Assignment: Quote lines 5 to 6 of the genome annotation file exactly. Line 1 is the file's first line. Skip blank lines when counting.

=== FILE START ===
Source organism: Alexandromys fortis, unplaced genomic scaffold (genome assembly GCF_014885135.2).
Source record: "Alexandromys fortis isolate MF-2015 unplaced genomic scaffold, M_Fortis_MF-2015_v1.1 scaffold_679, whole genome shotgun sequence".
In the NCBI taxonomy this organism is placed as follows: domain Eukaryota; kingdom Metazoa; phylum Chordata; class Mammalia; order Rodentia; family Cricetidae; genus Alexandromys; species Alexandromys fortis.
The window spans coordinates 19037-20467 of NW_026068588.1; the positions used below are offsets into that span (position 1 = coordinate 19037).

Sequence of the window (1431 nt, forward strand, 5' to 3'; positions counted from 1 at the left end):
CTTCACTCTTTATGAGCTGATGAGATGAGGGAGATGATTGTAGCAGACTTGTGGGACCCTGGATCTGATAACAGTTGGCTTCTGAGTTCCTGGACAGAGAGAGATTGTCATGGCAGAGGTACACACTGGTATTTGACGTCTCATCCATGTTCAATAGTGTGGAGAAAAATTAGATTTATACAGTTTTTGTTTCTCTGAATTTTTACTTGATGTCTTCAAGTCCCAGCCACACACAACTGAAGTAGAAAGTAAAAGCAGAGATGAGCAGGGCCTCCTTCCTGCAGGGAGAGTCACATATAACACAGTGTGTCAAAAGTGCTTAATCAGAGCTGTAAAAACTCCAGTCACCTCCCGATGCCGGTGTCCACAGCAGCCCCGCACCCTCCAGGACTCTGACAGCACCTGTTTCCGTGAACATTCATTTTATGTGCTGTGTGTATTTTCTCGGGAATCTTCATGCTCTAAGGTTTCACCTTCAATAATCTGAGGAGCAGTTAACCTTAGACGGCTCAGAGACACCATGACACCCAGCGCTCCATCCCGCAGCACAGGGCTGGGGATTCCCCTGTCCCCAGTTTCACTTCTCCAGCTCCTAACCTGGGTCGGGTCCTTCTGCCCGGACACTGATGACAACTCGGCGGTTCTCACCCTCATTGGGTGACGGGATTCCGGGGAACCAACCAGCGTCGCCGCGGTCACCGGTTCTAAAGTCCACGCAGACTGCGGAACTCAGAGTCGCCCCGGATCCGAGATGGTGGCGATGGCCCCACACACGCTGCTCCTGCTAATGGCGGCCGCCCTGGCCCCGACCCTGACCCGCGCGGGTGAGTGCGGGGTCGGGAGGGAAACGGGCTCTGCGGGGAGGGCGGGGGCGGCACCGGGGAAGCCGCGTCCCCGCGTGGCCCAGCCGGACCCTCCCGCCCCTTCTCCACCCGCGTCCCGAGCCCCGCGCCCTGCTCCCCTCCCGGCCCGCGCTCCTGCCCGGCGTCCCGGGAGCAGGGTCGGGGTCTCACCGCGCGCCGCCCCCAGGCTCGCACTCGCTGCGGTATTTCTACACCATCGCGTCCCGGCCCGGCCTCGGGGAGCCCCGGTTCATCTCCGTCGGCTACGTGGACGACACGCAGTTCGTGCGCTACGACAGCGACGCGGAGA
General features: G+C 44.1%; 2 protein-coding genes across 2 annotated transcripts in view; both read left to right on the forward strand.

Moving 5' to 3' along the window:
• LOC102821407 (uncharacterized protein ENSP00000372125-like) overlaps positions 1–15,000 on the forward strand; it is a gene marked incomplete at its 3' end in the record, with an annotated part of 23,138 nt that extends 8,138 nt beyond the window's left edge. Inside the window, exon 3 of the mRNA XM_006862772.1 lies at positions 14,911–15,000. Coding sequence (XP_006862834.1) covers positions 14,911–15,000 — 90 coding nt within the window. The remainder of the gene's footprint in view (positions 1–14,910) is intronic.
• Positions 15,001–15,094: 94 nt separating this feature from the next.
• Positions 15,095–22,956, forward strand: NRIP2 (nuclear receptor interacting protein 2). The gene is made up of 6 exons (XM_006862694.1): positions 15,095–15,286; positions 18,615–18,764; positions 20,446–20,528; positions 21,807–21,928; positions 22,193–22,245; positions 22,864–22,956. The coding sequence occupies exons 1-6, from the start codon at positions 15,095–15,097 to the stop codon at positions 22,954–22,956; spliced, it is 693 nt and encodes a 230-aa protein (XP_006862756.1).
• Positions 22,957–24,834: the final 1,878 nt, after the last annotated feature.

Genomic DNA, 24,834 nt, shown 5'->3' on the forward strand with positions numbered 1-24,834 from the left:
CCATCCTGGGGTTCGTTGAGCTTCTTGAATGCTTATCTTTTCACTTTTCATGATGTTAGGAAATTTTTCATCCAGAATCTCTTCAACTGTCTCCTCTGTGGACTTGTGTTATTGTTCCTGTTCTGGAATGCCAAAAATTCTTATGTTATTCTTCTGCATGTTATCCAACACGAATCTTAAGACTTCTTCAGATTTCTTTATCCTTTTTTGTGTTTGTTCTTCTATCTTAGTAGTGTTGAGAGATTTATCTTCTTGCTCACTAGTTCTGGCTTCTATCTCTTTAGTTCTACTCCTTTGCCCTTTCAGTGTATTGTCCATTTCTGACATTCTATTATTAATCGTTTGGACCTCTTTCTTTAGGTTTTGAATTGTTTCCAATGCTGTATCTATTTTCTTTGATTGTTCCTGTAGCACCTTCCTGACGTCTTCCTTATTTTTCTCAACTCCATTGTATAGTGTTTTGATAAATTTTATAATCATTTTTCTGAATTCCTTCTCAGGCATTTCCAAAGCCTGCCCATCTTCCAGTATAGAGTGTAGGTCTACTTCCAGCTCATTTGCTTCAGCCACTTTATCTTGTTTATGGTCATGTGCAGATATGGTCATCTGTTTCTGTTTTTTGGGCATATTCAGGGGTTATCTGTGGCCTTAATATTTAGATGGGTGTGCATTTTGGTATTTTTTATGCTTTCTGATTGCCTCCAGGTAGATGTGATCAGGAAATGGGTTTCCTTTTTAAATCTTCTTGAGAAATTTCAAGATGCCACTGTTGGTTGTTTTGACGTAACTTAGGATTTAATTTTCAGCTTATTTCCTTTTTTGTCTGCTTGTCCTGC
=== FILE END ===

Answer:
Sequence of the window (1431 nt, forward strand, 5' to 3'; positions counted from 1 at the left end):
CTTCACTCTTTATGAGCTGATGAGATGAGGGAGATGATTGTAGCAGACTTGTGGGACCCTGGATCTGATAACAGTTGGCTTCTGAGTTCCTGGACAGAGAGAGATTGTCATGGCAGAGGTACACACTGGTATTTGACGTCTCATCCATGTTCAATAGTGTGGAGAAAAATTAGATTTATACAGTTTTTGTTTCTCTGAATTTTTACTTGATGTCTTCAAGTCCCAGCCACACACAACTGAAGTAGAAAGTAAAAGCAGAGATGAGCAGGGCCTCCTTCCTGCAGGGAGAGTCACATATAACACAGTGTGTCAAAAGTGCTTAATCAGAGCTGTAAAAACTCCAGTCACCTCCCGATGCCGGTGTCCACAGCAGCCCCGCACCCTCCAGGACTCTGACAGCACCTGTTTCCGTGAACATTCATTTTATGTGCTGTGTGTATTTTCTCGGGAATCTTCATGCTCTAAGGTTTCACCTTCAATAATCTGAGGAGCAGTTAACCTTAGACGGCTCAGAGACACCATGACACCCAGCGCTCCATCCCGCAGCACAGGGCTGGGGATTCCCCTGTCCCCAGTTTCACTTCTCCAGCTCCTAACCTGGGTCGGGTCCTTCTGCCCGGACACTGATGACAACTCGGCGGTTCTCACCCTCATTGGGTGACGGGATTCCGGGGAACCAACCAGCGTCGCCGCGGTCACCGGTTCTAAAGTCCACGCAGACTGCGGAACTCAGAGTCGCCCCGGATCCGAGATGGTGGCGATGGCCCCACACACGCTGCTCCTGCTAATGGCGGCCGCCCTGGCCCCGACCCTGACCCGCGCGGGTGAGTGCGGGGTCGGGAGGGAAACGGGCTCTGCGGGGAGGGCGGGGGCGGCACCGGGGAAGCCGCGTCCCCGCGTGGCCCAGCCGGACCCTCCCGCCCCTTCTCCACCCGCGTCCCGAGCCCCGCGCCCTGCTCCCCTCCCGGCCCGCGCTCCTGCCCGGCGTCCCGGGAGCAGGGTCGGGGTCTCACCGCGCGCCGCCCCCAGGCTCGCACTCGCTGCGGTATTTCTACACCATCGCGTCCCGGCCCGGCCTCGGGGAGCCCCGGTTCATCTCCGTCGGCTACGTGGACGACACGCAGTTCGTGCGCTACGACAGCGACGCGGAGA